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Jul 8, 2009 08:42 PM

Nadege Patisserie is Bad

Well their not yet ready for prime time and may never be. I stopped in this morning for a latte, a couple macarons and a croisssant with my Hubby.

The latte was too weak and barely warm. Macarons were too thin shelled, one was mucky, the other was gloppy, neither were fresh! and the croissant was small, expensive, unbuttery, unflakey, dry and no chew.

Even worse was the service. They didn't ask my hubby or I why we didnt drink our $4 lattes in the glass mug after staring at it, they took 10 minutes to cash me out and after asking how it was, and I told them the truth, they just said "ok", without even an offer to replace the coffee.

They seem to be more about the concept, the design and the spectacle (white glove service :/ ) than the food or service. I Wish I loved this place but I don't. And based on the smirk of the managers face when I was cashing out I dont see much reason to retrurn.

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        1. i was expecting that i would have given this place a bit more time before going in but they've been baking for a couple weeks now so perhaps they're already comfortable with what they're putting out.

          i ordered one rose macaron and a chocolate brioche. overall... ok but not sure i'd visit again... and its right in my usual paths.

          the macaron had a thicker shell than i like and while it could have been a touch more crisp it was certainly fine. what bothered me what that the cookie itself was quite thin and almost seemed hollowed out. the "foot" wasn't really a foot so much as a fringe hanging off of the main dome. it even confuses me how it would bake up this way. there was too much filling to make up for the lack of chewy cookie interior and it threw off the balance quite a bit. they did look quite lovely, perfectly smooth domes though a touch too matte. i felt the flavour was quite nice for the rose but it was mostly in the filling and that the sweetness was where i would ideally like it to be. sweet but not too much so until the final last bites.

          the brioche was nicely studded with bits of chocolate so that it wasn't overwhelmed and well distributed. it was nicely buttery on the exterior but i felt the interior is where it lacked. it was too dry and missing any distinct flavours of egginess or sweetness. it was almost more bun like i would say.

          the macarons are made daily and they were out of croissants when i went in but had a new batch being made. i will add that as a caveat, though i didn't try one i'm not too sure i would be tempted too. they had a stuffed version (rectangular shape) with a banana coconut filling but the pastry just looked so deflated and lacking any layers that it really wasn't tempting, especially considering how small it was for $3.50.

          lastly, the space is quite nice though it does remind me of the multitudes of japanese/french bakeries in tokyo but with less attention to detail. the lighting was poor and i nearly mistook it for being closed because it was so dark. there certainly is quite a bit of promise in the space but it just wasn't friendly, more sterile at the moment.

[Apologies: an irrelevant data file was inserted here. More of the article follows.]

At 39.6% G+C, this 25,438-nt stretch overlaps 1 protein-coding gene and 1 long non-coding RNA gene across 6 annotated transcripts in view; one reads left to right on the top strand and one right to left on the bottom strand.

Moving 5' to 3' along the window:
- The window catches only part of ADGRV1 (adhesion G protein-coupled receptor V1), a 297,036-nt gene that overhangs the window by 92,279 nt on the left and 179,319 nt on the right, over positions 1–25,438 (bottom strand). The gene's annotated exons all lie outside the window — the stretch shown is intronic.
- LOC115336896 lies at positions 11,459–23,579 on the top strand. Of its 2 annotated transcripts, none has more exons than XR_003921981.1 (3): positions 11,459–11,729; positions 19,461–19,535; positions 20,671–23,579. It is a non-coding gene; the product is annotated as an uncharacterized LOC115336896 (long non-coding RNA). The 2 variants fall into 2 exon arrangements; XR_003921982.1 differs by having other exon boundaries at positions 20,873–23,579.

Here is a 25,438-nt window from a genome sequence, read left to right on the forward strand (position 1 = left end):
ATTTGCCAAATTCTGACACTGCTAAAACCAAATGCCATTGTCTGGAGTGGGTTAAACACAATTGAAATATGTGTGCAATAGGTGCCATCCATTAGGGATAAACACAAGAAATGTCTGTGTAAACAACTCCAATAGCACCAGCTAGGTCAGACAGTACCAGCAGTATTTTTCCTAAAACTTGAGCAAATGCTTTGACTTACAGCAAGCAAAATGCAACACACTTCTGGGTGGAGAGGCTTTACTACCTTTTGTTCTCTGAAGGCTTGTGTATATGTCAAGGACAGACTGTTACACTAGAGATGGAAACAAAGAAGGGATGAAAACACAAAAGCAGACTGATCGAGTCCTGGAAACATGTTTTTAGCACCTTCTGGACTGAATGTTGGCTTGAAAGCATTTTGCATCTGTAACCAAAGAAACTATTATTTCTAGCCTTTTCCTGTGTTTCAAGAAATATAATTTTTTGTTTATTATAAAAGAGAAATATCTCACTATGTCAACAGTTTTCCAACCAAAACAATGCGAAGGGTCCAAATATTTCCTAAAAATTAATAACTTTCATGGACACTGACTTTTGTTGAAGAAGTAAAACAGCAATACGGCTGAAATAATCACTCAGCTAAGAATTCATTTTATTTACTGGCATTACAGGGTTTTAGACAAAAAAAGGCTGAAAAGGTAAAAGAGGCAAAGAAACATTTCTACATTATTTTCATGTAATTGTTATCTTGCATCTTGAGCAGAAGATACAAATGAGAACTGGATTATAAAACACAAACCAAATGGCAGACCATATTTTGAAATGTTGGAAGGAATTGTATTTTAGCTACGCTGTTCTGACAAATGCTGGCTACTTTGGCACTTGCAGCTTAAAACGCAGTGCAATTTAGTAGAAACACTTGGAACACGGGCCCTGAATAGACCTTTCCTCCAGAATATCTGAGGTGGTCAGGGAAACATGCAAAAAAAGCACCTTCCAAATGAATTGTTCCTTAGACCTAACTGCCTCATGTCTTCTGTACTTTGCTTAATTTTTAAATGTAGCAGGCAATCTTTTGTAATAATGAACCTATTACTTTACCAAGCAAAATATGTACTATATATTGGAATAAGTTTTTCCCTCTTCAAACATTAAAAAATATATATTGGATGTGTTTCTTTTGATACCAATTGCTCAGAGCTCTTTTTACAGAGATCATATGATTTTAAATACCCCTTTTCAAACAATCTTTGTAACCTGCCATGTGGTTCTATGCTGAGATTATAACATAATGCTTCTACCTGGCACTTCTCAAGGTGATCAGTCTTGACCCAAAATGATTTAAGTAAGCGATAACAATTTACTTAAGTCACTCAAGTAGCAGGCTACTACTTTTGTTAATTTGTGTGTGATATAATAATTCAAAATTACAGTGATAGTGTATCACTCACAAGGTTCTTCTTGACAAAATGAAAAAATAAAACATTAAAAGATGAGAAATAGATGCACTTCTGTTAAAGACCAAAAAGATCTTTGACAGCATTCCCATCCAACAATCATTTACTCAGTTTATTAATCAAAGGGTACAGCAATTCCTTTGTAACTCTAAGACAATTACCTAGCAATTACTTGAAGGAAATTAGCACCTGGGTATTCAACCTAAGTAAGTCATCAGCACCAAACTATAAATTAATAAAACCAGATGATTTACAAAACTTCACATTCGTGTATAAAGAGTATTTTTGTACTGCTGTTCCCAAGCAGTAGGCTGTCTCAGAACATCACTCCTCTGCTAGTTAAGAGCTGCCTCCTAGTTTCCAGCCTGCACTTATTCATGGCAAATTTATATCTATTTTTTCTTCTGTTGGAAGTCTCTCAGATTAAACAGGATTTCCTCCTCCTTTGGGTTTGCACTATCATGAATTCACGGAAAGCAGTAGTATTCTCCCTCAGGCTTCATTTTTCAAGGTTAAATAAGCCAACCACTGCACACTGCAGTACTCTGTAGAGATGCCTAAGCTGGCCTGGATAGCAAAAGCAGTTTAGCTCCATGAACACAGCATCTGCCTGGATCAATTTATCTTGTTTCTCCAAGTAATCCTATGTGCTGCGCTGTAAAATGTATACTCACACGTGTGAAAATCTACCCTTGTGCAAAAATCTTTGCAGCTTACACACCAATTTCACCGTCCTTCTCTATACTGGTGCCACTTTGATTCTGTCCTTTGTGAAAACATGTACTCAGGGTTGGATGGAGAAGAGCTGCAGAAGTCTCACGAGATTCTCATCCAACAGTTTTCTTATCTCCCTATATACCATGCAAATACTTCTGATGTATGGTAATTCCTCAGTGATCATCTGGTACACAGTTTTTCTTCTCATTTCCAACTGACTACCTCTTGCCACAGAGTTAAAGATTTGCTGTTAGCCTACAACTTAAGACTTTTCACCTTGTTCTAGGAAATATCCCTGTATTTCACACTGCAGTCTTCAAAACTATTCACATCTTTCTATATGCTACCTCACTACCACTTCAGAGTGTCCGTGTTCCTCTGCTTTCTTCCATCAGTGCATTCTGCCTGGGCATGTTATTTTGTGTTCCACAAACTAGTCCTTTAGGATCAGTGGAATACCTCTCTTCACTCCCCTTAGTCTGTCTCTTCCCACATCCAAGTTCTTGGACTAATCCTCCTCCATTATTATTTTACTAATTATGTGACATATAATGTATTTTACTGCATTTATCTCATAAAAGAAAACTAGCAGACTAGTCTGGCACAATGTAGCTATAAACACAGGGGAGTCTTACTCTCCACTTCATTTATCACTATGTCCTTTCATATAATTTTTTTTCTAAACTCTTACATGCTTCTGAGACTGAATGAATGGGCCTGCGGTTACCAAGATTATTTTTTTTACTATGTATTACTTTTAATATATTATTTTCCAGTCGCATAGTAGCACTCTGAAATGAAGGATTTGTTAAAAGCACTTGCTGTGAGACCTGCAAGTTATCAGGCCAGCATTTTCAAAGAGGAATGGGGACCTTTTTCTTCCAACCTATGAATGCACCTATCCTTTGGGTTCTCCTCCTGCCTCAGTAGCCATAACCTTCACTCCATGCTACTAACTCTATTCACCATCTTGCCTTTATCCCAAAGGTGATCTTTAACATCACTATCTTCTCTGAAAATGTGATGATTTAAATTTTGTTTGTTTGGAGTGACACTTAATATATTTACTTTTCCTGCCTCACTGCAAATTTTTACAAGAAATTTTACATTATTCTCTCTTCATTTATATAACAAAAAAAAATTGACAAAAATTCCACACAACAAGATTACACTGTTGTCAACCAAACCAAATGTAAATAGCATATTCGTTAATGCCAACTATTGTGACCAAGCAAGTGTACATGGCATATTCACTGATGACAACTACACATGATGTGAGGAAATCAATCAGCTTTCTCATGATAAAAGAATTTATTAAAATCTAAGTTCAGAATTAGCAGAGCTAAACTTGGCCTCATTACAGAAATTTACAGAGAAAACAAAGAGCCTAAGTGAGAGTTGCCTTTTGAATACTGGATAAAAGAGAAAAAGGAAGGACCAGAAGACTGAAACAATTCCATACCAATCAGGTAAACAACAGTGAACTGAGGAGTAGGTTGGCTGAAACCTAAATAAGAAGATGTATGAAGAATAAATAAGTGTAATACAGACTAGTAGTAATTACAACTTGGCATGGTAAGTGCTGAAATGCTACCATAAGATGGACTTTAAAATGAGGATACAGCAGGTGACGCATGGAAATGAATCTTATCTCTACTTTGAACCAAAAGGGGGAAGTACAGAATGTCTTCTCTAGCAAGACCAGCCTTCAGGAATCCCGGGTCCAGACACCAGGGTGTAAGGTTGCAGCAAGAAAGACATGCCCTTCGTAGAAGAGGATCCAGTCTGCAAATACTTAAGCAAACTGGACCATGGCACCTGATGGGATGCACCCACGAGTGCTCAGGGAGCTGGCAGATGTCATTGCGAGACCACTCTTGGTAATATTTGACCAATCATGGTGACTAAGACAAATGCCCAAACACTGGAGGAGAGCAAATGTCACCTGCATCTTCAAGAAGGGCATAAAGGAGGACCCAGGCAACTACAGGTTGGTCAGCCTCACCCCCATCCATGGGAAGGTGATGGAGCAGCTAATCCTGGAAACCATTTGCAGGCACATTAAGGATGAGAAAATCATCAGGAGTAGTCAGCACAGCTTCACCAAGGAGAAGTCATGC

edit: the macaron was also surprisingly cold as if it had be refrigerated for quite a while rather than freshly made that day.

          3 Replies
          1. re: pinstripeprincess

            Pinstripeprincess: the macarons had to be cold, otherwise it would have fallen apart. I know a macaron is supposed to be delicate, but at least construct them to withstand a bit of travel! I picked several up from Nadege and got into the car towards Liberty Village. By the time I grabbed a cup of coffee, the filling was melting, or should I say practically liquefying, and taking some of the almond meringe one with it. I actually managed to clumsily consume a single wasabi graperuit but I literally had to SLURP the other three from the plastic bag (they were $2 each! I couldn't let it go to waste!). For the record, both Laduree and Pierre Herme macarons survived a plane ride, walking to/from work, being removed and then subsequently placed back into the fridge, and a car ride from College to Queens Quay.

            However, here were my general impressions of the macaron prior to its metamorphosis into goop:
            - the cookie was too thin (thinner than Laduree or PH's)
            - the shell was smooth but as pinstripeprincess indicated, not crisp enough
            - underdeveloped feet
            - minimal air pockets though! And definitely not chewy...but...if it was chewy it wouldn't have fallen apart...
            - for the wasabi grapefruit: grapefruit flavour was successfully imparted, but wasabi was barely perceivable
            - for the cosmopolitan: I have concluded that vodka is a flavour that does not belong in a macaron.

            As for the viennoiserie, overall I thought they were a slightly soggy and oily and were not flaky enough. I did not try the cakes, but at least they LOOK spectacular.

            1. re: gijoeanne

              interesting explanation for the terribly cold cookies.... it really makes me curious about their method and recipe. i hadn't a chance to try herme in paris and ended up getting a small pack in tokyo... their's were hardly what i called cold and they offered me a complimentary ice packet and appropriate macaron packaging to keep them ideal for 2-4 hours but still... not as cold as the nadege ones! and certainly not liquified!

              1. re: pinstripeprincess

                The reason why Herme can do what he does with his macarons is because they contain stabilizers and extra 'ingredients'.

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